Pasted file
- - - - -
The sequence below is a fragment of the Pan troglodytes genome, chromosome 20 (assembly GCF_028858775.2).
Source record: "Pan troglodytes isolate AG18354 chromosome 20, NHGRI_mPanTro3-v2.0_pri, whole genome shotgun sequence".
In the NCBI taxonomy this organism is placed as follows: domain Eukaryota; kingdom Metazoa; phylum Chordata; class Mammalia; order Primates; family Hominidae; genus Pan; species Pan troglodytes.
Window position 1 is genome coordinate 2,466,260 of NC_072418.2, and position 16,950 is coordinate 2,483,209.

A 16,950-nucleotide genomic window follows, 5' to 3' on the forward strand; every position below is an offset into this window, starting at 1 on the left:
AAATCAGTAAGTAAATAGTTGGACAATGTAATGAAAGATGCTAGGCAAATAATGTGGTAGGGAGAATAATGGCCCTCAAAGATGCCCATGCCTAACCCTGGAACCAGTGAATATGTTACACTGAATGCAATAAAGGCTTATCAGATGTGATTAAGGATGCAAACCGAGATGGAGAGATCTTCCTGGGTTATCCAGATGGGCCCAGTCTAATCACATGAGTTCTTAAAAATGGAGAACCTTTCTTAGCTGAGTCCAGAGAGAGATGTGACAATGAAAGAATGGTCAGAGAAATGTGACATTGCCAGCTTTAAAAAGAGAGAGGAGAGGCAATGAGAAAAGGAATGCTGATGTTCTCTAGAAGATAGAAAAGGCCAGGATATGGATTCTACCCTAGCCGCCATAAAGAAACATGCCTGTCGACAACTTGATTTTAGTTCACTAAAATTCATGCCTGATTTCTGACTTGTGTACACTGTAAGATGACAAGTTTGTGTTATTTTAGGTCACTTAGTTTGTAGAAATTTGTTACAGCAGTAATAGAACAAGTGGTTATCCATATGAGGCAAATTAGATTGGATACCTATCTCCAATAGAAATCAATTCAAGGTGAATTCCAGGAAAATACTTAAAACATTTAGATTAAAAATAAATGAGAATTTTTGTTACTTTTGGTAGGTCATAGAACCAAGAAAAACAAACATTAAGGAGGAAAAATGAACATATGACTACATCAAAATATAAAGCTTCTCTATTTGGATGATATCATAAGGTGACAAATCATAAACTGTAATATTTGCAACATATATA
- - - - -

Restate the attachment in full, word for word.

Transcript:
The sequence below is a fragment of the Pan troglodytes genome, chromosome 20 (assembly GCF_028858775.2).
Source record: "Pan troglodytes isolate AG18354 chromosome 20, NHGRI_mPanTro3-v2.0_pri, whole genome shotgun sequence".
In the NCBI taxonomy this organism is placed as follows: domain Eukaryota; kingdom Metazoa; phylum Chordata; class Mammalia; order Primates; family Hominidae; genus Pan; species Pan troglodytes.
Window position 1 is genome coordinate 2,466,260 of NC_072418.2, and position 16,950 is coordinate 2,483,209.

A 16,950-nucleotide genomic window follows, 5' to 3' on the forward strand; every position below is an offset into this window, starting at 1 on the left:
AAATCAGTAAGTAAATAGTTGGACAATGTAATGAAAGATGCTAGGCAAATAATGTGGTAGGGAGAATAATGGCCCTCAAAGATGCCCATGCCTAACCCTGGAACCAGTGAATATGTTACACTGAATGCAATAAAGGCTTATCAGATGTGATTAAGGATGCAAACCGAGATGGAGAGATCTTCCTGGGTTATCCAGATGGGCCCAGTCTAATCACATGAGTTCTTAAAAATGGAGAACCTTTCTTAGCTGAGTCCAGAGAGAGATGTGACAATGAAAGAATGGTCAGAGAAATGTGACATTGCCAGCTTTAAAAAGAGAGAGGAGAGGCAATGAGAAAAGGAATGCTGATGTTCTCTAGAAGATAGAAAAGGCCAGGATATGGATTCTACCCTAGCCGCCATAAAGAAACATGCCTGTCGACAACTTGATTTTAGTTCACTAAAATTCATGCCTGATTTCTGACTTGTGTACACTGTAAGATGACAAGTTTGTGTTATTTTAGGTCACTTAGTTTGTAGAAATTTGTTACAGCAGTAATAGAACAAGTGGTTATCCATATGAGGCAAATTAGATTGGATACCTATCTCCAATAGAAATCAATTCAAGGTGAATTCCAGGAAAATACTTAAAACATTTAGATTAAAAATAAATGAGAATTTTTGTTACTTTTGGTAGGTCATAGAACCAAGAAAAACAAACATTAAGGAGGAAAAATGAACATATGACTACATCAAAATATAAAGCTTCTCTATTTGGATGATATCATAAGGTGACAAATCATAAACTGTAATATTTGCAACATATATA